The Prophet Muhammad, peace be upon him, was a Flexitarian who forbade eating meat on a daily basis. When asked what he was eating instead of meat, he would respond Dates and Water for two lunar cycles at a time.
Meat consumption is not prohibited in Islam, although the Prophet pbuh described it as “meal of the Kings,” implying that it should be viewed as a luxury rather than the main course.
Also, eating meat is not required in Islam. For personal reasons, one of the Sahaba preferred not to eat meat, which the Prophet pbuh approved. However, it is not necessary to give up meat as part of ibadah, nor is it necessary to eat meat in order to become a Muslim. (2)
During prophetic times, meat was only consumed on rare occasions and was considered a luxury. Even on Fridays or when he had visitors, the Prophet pbuh would eat squash/pumpkin or dates if meat was not available.
We should eat and drink well, but not excessively, according to the Quran. When the Prophet ate, he did it with his gut. He did not gauge until he felt ill in 3rd, because it is sunnah to eat within allotment.
“Eat and drink, but do not overindulge, for God despises people who overindulge (in their activities).” 7:31 (Quran)
The Prophet (peace and blessings of Allah be upon him) stated, “There is no vessel that the son of Adam fills worse than his stomach.” It is enough for Adam’s son to consume a few mouthfuls to keep him going. If he has to do it, let him fill one-third of his stomach with food, one-third with drink, and one-third with air.” Al-Tirmidhi (2380) narrated it, and al-Albaani classified it as saheeh in al-Silsilah al-Saheehah (2265).
When it came to eating, the Prophet pbuh was not picky; he ate whatever was available at the moment. In current times, we may consume three-course meals or prepare a variety of meat, fish, and vegetable dishes. It is reported that the Prophet pbuh disliked “mixing” food and preferred to eat basic meals. (3)
With the current era of importing food from all over the world, we have become increasingly demanding and spoiled with our eating options.
In Malik’s Hadith and Muwatta, there were warnings about excessive meat consumption:
Yahya ibn Said, Malik’s muwatta, reported that Umar ibn al-Khattab said, “Meat should be avoided. It is addicting in the same way that wine is addictive.” (4)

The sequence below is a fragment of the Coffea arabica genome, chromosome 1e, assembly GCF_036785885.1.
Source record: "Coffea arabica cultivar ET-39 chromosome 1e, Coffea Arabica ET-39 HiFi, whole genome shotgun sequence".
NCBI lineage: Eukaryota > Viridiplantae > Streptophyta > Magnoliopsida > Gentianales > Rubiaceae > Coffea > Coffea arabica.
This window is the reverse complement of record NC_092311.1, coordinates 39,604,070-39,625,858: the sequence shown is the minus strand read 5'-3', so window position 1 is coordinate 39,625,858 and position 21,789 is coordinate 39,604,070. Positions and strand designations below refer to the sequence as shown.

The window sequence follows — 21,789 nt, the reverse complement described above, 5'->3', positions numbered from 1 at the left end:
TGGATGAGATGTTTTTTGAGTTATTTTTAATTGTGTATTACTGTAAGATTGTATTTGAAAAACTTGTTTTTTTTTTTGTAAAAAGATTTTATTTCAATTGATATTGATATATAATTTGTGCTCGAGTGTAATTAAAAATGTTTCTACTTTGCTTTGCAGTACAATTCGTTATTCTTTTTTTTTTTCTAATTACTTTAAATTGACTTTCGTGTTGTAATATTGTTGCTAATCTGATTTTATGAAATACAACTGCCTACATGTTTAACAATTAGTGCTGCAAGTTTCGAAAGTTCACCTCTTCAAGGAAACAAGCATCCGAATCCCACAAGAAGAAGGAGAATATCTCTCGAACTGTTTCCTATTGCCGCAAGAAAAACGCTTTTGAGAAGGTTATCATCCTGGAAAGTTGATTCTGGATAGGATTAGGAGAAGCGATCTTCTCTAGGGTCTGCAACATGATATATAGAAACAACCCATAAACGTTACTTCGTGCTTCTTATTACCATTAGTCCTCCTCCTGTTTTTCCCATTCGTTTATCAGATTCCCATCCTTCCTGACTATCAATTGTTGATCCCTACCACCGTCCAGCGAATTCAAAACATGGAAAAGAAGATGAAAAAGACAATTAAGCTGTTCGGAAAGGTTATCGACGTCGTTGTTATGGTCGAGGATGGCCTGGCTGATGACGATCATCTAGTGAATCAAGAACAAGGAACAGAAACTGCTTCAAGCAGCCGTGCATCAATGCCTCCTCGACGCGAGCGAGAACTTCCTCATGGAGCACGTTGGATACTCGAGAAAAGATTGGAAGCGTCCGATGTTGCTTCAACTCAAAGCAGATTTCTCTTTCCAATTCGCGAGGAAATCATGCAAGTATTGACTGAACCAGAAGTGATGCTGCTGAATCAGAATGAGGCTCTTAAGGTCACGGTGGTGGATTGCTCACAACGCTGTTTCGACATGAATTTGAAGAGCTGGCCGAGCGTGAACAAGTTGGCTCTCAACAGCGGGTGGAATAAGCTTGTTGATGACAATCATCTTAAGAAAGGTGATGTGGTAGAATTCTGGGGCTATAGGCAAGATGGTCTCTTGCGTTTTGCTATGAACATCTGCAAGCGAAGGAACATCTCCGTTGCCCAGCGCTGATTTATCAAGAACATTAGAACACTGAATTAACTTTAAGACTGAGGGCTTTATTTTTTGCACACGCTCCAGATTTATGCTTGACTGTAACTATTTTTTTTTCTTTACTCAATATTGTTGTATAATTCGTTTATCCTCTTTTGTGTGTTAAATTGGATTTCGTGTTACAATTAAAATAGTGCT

The human species is becoming addicted to low-quality meat, and eating meat has become ingrained in our daily lives. Because of the increased use of meat and processed meals, people are becoming increasingly unwell, afflicted with diseases such as diabetes and cancer. This is due to agricultural practices shifting to produce more and more to keep up with the consumer’s greed and addiction. Eating fresh, home-grown, hygienic food is an important element of Islam. Tayyib is a type of food. (Delicious, pure, healthy, and nourishing)
“Oh, you people, eat what is halal and tayyib from the ground, and do not follow in the footsteps of the Shaytan…” 2:168 (Surat al-Baqarah) (5)
So, other from meat, what did the Prophet eat:
Dates, figs, grapes, milk, honey, olive oil, vinegar, watermelon, barley, pumpkin, squash, and any other vegetables that were available, as reported in the hadith below, made up the rest of the Prophet’s diet.
“Whoever eats seven ‘Ajwa dates every morning will not be afflicted by poison or magic on the day he eats them,” Allah’s Messenger (PBUH) said. (5445 Bukhari)
“What is in their bellies – between excrement and blood – pure milk, acceptable to drinkers,” says the narrator. (16:66) in the Quran
According to the Prophet (PBUH), “Cupping, a gulp of honey, or cauterization are the three methods of healing.” (5681 Bukhari)
“A tailor welcomed Allah’s Messenger (PBUH) to a supper he had prepared for him. Anas stated, “I ate barley bread and soup with pumpkin and dry sliced beef with the Messenger of Allah (PBUH).” “I witnessed the Messenger of Allah (PBUH) going after the pumpkin around the dish, and I’ve always liked pumpkins since that day,” Anas explained. (3782 Abu Dawud)
As Muslims, it is sunnah for us to incorporate the Prophet’s eating practices into our daily lives; while this may require a full lifestyle shift for some, our reward may be enhanced merely by attempting to eat a more balanced diet.
Food Suggestions from the Prophets
When he put his hand in the food, he would exclaim, “Bismillaah (in the Name of Allah),” and he encouraged others to do the same. “When any of you eats, let him recite the name of Allaah,” he said. If he forgets to pronounce Allaah’s name at the start, he should say Bismillaahi fi awwalihi wa aakhirihi (in the name of Allaah at the start and conclusion).” Al-Tirmidhi (1859) and Abu Dawood recited a saheeh hadeeth (3767).